Since 1998, landscape specialists Glenn and Donna Claeys of The Garden Outlet have shared their horticultural expertise with customers who want to bring the outdoors indoors while also beautifying their property. The duo operates throughout the year, tending to flowering annual and perennial plants, trees, shrubs, and vines, while also offering seasonal items such as Christmas trees and Halloween pumpkins, the latter of which must be plucked before they hatch into Thanksgiving turkeys. Though The Garden Outlet staff supplies customers with landscape materials and tools, they also professionally install plants, walkways, and patios. In addition, the gardening designers create elaborate arrangements for weddings and other formal events.
For more than three decades, Beaver Tree & Lawn Service’s fertilizer programs, pest control, and landscaping services have defended verdant turf and topiary against feeble growth and invasive critters. Keep backyard grasslands thriving and lawn-mower ownership justified with a fertilization procedure ($50) that employs one of eight seasonally targeted lawn applications or spray down a front yard’s foundation trees with insecticide ($55) to ward off shrub-bungling bugs through summertime. A perimeter pest control ($50) staves off sieges from ants, crickets, and miniaturized Achaeans, and a grub-control ($100) or flea-and-tick ($100) yard treatment targets specific species of creepy-crawly.
Jonathan Rigsbee, founder of GrowinGreen, keeps lawns looking lush while treating Mother Earth with respect. His crew utilizes environmentally friendly yard-care methods that lean less on chemicals and more on holistic, soil-based solutions. Staffers avoid pollution by abstaining from treatments right before a rainfall, and they never leave fertilizers where they might wash into someone's drinking water or whale-shark aquarium. GrowinGreen's team also knows that some problems can be treated without professional help, and it offers customers an online database of havoc-wreaking weeds, plant diseases, and insects. This list, complete with photographs, can help homeowners diagnose various greenery ailments, such as brown-patch-covered lawns caused by what the staff refers to as "humongous fungus" or by feeding the grass orange juice.
Oak Ridge ornaments needy lawnscapes with a bevy of dirt-dwelling trees, shrubs, flowers, nourishing soils, and garden accessories. Practiced tree huggers and lifelong brown thumbs alike will benefit from the staff’s 30 collective years of industry experience. Visitors can discuss fertilization techniques for new perennials, swap strategies for handling pesky infestations, or exchange favorite bedtime stories to read to hydrangeas. Nourish land with Daddy Pete's bagged organic products, such as mushroom soil, planting mix, and soil conditioner ($5.99–$6.99). Repeat blooms from Grandma’s yellow roses can make new spaces feel more like home ($29.99 for three gallons), while the Mardi Gras abelia inspires masked revelry with every sprouting ($27.99 for three gallons). The shop also helps reign in garden jungles with supplies and a range of path-paving gravel and stonework.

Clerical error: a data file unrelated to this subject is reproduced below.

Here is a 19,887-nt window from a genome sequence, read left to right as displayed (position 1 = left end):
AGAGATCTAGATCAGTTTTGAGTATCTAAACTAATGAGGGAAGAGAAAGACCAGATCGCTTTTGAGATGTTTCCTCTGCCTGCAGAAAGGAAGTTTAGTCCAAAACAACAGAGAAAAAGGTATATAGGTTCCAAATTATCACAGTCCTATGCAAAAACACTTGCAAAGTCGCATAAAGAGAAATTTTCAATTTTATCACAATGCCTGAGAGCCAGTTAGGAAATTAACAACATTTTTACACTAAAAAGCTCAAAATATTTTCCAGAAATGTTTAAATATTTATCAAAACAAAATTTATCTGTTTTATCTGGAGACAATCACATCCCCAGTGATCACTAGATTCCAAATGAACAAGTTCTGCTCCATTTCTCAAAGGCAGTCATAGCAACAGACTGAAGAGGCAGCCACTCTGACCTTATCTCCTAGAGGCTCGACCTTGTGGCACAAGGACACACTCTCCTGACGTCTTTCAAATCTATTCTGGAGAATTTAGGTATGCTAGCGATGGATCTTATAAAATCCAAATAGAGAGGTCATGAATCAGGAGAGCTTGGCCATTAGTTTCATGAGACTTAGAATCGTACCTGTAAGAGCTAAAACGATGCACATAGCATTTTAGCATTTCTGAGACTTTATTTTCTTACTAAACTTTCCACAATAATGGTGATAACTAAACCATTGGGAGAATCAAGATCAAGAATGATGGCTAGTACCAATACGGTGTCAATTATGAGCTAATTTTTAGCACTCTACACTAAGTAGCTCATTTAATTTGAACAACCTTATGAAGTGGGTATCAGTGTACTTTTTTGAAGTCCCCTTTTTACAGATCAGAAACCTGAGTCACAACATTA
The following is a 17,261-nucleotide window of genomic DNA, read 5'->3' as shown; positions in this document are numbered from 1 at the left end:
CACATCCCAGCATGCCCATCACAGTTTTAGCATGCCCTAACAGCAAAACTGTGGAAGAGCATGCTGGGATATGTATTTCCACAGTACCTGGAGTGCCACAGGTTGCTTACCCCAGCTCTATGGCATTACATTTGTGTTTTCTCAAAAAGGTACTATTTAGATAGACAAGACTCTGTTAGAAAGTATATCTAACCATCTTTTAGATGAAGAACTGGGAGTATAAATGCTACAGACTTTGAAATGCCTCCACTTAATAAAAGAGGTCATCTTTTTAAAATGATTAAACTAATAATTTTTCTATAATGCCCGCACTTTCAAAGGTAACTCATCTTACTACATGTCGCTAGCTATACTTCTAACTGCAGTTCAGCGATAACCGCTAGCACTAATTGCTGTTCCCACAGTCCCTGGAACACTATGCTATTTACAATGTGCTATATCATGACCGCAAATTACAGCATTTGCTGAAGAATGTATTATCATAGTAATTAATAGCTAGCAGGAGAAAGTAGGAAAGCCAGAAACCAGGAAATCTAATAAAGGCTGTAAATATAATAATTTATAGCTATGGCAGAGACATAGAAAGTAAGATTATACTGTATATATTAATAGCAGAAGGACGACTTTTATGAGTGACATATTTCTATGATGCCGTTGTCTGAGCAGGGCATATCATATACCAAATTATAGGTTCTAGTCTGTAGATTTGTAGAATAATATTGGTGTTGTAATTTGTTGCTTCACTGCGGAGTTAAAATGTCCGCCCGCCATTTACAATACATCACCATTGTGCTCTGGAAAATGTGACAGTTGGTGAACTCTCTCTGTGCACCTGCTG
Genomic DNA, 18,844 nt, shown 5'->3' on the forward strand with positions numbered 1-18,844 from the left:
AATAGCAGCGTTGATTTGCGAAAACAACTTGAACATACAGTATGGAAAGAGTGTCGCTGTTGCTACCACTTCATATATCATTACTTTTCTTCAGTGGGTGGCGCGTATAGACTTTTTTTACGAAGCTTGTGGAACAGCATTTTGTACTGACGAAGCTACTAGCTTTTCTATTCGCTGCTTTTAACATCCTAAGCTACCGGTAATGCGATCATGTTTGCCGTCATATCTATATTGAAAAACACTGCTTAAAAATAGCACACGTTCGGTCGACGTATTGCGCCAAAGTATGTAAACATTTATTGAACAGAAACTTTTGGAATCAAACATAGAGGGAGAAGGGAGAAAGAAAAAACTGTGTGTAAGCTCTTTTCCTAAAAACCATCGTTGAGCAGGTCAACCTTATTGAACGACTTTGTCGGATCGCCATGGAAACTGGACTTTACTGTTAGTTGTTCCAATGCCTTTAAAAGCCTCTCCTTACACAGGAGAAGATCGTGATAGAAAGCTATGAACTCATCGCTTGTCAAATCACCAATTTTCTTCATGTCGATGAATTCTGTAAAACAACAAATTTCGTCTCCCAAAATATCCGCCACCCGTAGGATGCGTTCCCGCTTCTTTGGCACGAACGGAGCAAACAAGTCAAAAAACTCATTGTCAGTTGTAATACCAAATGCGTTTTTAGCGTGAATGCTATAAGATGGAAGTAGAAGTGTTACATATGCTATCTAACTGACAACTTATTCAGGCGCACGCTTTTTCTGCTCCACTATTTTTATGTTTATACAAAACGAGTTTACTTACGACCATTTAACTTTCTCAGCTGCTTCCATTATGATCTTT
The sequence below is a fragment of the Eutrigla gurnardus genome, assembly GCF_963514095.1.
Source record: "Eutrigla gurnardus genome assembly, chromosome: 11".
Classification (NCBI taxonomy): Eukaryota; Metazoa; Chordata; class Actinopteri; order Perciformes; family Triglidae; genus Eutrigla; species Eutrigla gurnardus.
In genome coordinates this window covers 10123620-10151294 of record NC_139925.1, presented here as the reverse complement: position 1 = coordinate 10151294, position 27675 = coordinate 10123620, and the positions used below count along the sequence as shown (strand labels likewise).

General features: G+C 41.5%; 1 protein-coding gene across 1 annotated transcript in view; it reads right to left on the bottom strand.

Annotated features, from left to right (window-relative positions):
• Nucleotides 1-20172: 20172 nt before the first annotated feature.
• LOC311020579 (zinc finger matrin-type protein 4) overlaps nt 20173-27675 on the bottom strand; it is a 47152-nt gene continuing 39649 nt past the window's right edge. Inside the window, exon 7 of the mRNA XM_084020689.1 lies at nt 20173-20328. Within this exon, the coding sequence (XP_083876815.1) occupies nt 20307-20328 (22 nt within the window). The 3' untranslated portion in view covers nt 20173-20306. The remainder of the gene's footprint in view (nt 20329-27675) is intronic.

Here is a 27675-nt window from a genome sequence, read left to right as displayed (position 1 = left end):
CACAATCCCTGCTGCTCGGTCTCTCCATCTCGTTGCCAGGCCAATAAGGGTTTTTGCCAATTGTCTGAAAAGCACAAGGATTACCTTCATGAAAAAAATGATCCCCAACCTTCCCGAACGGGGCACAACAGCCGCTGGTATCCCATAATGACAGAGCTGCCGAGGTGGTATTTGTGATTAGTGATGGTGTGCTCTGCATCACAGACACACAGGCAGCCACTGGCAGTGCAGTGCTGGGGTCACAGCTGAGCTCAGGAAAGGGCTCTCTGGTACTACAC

Sown since 1919, Johnson's Orchards' 200 fertile acres buttress the Blue Ridge Mountains foothills and checker the landscape with thousands of apple trees. Patrons hand-select 10 pounds of nearly 200 varieties of apples, ensuring the fruits suit specific standards for weight, hue and doctor-repelling abilities. After stocking up on apples, visitors are welcome to meander the foot trails cutting through the orchard, while tots encouragingly pat the heads of amiable farm animals. Visitors can also tipple cold cider straight from the press and weigh down restless hot air balloons with jellies, relishes, and 25 different fruit wines from the on-site winery. A picnic pavilion affords idyllic views and a space to dive into vitamin-packed feasts.
You could say Jason Focht's love for grass is rooted in his love for golf. He started playing the game in childhood, then went on to become captain of the golf team at Fluvanna County High School. After graduation, he pursued a double major in horticulture and turfgrass management at Virginia Tech. There, his two loves combined: he spent his summers working at high-end golf courses, and semesters honing his expertise at the university's Turfgrass Research Center. Today, Focht puts his experience to use as the head of Paradise Landscaping. He and his team focus on turfgrass, landscape planning, and ousting pests from greenery as they tend to lawns and gardens around Botetourt County.